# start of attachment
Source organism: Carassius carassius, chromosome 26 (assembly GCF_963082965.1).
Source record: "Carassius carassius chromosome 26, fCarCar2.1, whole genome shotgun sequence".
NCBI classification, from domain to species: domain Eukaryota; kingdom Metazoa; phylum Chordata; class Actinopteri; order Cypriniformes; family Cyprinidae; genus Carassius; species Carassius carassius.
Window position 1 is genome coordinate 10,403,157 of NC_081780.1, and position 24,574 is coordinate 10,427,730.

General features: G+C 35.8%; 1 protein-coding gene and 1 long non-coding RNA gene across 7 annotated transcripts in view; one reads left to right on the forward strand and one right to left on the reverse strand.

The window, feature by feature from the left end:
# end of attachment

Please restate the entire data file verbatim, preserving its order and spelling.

Source organism: Carassius carassius, chromosome 26 (assembly GCF_963082965.1).
Source record: "Carassius carassius chromosome 26, fCarCar2.1, whole genome shotgun sequence".
NCBI classification, from domain to species: domain Eukaryota; kingdom Metazoa; phylum Chordata; class Actinopteri; order Cypriniformes; family Cyprinidae; genus Carassius; species Carassius carassius.
Window position 1 is genome coordinate 10,403,157 of NC_081780.1, and position 24,574 is coordinate 10,427,730.

General features: G+C 35.8%; 1 protein-coding gene and 1 long non-coding RNA gene across 7 annotated transcripts in view; one reads left to right on the forward strand and one right to left on the reverse strand.

The window, feature by feature from the left end: